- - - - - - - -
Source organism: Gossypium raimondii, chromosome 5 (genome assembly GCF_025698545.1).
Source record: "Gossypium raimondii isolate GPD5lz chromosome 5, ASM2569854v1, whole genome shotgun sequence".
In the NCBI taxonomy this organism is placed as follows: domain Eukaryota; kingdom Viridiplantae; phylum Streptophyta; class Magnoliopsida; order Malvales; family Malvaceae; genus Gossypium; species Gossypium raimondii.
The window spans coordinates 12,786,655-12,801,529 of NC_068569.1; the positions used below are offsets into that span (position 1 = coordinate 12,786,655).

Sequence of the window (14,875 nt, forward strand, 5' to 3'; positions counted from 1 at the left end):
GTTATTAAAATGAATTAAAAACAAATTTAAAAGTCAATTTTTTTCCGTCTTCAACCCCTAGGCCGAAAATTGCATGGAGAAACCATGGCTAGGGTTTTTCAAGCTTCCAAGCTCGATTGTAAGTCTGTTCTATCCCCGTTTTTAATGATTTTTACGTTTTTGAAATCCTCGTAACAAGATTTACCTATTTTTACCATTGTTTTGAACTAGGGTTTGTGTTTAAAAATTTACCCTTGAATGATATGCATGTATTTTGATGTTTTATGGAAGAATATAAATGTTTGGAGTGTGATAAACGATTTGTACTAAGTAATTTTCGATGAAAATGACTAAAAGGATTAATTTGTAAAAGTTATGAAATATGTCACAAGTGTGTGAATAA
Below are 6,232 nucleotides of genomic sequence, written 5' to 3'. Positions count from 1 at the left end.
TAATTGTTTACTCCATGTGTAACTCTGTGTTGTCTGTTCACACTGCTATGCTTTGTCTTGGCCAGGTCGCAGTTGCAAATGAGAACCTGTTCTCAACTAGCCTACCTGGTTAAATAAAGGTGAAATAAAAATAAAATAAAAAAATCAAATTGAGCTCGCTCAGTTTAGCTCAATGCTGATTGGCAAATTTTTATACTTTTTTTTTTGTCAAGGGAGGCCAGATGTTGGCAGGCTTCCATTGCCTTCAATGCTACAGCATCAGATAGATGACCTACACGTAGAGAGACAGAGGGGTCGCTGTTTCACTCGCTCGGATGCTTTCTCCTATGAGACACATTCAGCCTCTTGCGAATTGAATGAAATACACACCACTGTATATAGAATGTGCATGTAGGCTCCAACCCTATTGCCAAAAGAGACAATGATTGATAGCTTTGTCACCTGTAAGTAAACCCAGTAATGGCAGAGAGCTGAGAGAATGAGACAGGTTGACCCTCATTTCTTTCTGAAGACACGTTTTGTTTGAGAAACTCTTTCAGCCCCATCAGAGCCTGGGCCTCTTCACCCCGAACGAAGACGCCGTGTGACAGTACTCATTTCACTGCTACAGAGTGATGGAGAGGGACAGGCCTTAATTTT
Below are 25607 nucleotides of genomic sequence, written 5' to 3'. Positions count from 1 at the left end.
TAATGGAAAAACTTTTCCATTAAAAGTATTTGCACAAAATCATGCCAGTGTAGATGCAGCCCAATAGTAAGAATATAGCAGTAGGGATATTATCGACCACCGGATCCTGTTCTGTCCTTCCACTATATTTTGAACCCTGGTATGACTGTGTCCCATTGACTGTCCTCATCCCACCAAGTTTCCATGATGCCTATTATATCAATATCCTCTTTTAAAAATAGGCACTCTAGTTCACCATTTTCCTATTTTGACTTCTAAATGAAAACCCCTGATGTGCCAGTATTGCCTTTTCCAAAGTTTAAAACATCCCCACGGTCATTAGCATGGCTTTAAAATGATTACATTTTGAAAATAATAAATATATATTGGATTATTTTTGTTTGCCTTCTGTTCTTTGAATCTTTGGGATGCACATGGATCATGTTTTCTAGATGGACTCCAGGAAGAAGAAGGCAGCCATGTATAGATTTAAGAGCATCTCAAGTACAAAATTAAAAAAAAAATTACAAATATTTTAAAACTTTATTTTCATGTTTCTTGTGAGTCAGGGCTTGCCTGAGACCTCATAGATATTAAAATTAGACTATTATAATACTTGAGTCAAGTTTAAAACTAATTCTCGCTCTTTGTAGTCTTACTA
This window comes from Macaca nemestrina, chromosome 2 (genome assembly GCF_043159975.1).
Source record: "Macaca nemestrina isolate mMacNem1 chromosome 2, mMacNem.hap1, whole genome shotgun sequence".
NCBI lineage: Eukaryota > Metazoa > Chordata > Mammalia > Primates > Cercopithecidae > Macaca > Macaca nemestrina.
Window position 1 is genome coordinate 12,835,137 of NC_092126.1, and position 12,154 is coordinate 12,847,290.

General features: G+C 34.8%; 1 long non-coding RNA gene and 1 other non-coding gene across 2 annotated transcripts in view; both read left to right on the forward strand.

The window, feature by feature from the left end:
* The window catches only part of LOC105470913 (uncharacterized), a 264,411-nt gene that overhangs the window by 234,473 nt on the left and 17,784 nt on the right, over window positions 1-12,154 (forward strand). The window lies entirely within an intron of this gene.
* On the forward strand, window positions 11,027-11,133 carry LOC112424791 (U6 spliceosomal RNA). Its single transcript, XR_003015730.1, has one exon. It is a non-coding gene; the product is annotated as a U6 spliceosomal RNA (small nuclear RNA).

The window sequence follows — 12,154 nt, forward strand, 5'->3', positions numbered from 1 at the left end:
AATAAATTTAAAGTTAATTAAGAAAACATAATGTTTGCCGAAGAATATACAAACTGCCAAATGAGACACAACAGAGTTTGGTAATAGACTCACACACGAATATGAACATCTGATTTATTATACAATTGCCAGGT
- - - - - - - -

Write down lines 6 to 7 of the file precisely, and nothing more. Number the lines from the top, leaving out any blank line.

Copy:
GTTATTAAAATGAATTAAAAACAAATTTAAAAGTCAATTTTTTTCCGTCTTCAACCCCTAGGCCGAAAATTGCATGGAGAAACCATGGCTAGGGTTTTTCAAGCTTCCAAGCTCGATTGTAAGTCTGTTCTATCCCCGTTTTTAATGATTTTTACGTTTTTGAAATCCTCGTAACAAGATTTACCTATTTTTACCATTGTTTTGAACTAGGGTTTGTGTTTAAAAATTTACCCTTGAATGATATGCATGTATTTTGATGTTTTATGGAAGAATATAAATGTTTGGAGTGTGATAAACGATTTGTACTAAGTAATTTTCGATGAAAATGACTAAAAGGATTAATTTGTAAAAGTTATGAAATATGTCACAAGTGTGTGAATAA
Below are 6,232 nucleotides of genomic sequence, written 5' to 3'. Positions count from 1 at the left end.